Chapter 9 presents a re-analysis of Victor Turner’s masterpiece, Chihamba, the White Spirit. The ritual drama in Turner’s account is tragic; against that, the re-analysis shows another genre of ritual drama: the comedy, teasing and making fun of the subjected, while revelling in Bacchanalian moments and playful sexuality, and while allowing, somewhat muted, alternative fun backstage, gendered for women only. The expressed intent in performance is to bring well-being, personal and communal, for people drawn from many Ndembu villages. Ancestrality is eroticized and conciliated, for the sake of fertility and other mystic benefits, with mysteries of masculinity and femininity under male dominance. Turner relates specific cultural expressions to universals of the human condition, most importantly to the figure he calls ‘the ritual man’; and as the theologian/literary critic, he seeks to convince us of profound truths of the religious imagination. One outcome of the re-analysis is a question: How useful is Turner’s notion of ‘the ritual man’? His appearance may be transfigured, with very different preoccupations in unlike places and ages. The re-analysis undoes Turner’s comparison between the ‘slain god’ in Chihamba and the resurrection in Christianity; instead the argument illuminates the play of magic, tricks and lustful fantasy, as in ancient mystery cults.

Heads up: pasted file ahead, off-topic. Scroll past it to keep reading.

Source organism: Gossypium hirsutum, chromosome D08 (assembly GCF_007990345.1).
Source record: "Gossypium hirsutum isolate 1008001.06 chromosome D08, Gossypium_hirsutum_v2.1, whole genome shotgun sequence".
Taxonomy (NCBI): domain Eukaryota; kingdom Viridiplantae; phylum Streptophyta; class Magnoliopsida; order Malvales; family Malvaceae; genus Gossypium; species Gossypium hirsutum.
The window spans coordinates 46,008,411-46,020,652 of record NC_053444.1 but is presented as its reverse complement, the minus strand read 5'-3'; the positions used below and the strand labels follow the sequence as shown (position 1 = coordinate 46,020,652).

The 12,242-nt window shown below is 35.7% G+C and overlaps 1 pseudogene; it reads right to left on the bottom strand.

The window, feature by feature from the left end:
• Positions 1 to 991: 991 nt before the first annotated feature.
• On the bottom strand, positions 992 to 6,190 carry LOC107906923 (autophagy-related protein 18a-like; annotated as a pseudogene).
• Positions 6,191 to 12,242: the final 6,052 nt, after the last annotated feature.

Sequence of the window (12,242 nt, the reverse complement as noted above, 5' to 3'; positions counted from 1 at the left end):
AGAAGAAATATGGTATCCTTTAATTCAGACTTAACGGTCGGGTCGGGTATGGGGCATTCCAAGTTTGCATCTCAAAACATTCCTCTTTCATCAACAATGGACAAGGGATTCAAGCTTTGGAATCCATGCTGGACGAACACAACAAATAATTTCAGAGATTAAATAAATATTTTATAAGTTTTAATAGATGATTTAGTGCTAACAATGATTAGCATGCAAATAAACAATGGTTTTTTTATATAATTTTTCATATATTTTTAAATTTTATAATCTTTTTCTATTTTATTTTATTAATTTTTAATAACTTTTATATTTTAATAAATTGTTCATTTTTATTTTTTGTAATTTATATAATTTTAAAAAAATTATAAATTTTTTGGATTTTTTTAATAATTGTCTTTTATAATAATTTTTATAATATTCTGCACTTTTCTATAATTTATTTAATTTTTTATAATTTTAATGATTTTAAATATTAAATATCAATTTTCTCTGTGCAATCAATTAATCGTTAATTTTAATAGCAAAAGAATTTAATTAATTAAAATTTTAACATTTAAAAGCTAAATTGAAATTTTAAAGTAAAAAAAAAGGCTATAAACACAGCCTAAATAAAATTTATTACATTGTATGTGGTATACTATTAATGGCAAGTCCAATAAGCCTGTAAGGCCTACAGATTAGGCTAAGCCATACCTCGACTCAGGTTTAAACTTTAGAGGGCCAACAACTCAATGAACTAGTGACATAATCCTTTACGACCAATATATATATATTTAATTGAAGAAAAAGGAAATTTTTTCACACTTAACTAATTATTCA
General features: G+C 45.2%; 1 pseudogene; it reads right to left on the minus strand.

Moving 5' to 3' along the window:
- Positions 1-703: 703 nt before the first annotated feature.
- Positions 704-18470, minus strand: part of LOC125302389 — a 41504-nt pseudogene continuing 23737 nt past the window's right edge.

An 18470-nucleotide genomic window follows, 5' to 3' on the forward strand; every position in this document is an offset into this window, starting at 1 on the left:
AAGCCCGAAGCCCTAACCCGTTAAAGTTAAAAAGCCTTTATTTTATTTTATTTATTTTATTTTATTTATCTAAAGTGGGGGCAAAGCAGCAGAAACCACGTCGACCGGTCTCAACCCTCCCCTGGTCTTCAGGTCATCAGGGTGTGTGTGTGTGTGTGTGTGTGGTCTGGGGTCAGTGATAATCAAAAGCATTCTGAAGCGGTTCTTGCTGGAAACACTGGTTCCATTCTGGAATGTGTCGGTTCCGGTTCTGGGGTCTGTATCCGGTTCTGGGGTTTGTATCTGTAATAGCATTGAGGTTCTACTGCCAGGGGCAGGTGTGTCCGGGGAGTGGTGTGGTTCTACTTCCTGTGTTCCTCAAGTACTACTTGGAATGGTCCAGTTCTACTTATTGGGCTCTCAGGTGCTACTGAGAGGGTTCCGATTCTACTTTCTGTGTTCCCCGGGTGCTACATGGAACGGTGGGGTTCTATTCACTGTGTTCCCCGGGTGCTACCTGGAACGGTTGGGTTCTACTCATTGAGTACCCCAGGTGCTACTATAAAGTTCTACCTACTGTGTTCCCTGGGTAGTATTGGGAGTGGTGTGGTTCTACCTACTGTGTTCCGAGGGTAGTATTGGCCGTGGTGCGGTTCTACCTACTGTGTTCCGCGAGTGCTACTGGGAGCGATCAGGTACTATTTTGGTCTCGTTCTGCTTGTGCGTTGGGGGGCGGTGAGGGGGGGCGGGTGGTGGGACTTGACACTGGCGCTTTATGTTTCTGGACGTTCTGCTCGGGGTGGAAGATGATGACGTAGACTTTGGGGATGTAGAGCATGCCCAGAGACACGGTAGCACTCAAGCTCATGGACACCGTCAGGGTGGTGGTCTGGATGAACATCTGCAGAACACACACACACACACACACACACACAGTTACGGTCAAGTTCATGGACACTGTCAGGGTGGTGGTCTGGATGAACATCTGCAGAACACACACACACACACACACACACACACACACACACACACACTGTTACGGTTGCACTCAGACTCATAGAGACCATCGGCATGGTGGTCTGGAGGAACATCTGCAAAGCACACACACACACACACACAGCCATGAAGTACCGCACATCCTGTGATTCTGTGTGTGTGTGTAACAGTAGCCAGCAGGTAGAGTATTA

Chapter 10 moves the focus from colonial to postcolonial Africa, asking how anthropologists have understood the postcolonial, and how their understandings relate to those of mainstream postcolonial studies. Most anthropological approaches to the postcolonial have not been underwritten by a simple narrative periodization of pre-colonial, colonial and postcolonial. The colonial legacy has instead been taken as problematic and contested, to be understood in the light of deepening social inequality across postcolonial states, and in consequence sometimes freighted with nostalgia for an imaginary past of colonial or pre-colonial sociality. Thanks in part to widespread disenchantment with liberation struggles and with the postcolonial fruits of nationalism, many anthropologists of Africa have looked to the longue durée to periodize the postcolonial. Views on the general direction of change vary between the extremes of the over-optimistic Polyannas and the Cassandras, with their relentless rehearsals of disorder and apocalypse now. Their disagreement is not due entirely to differences between the postcolonies they address, but extends to opposed analyses of the local impact of global discourses on human rights and democracy, to religious movements towards grassroots ecumenism, to debates about ‘decolonization’, and beyond this to an ocean of postcolonial debate about poverty and ‘development’.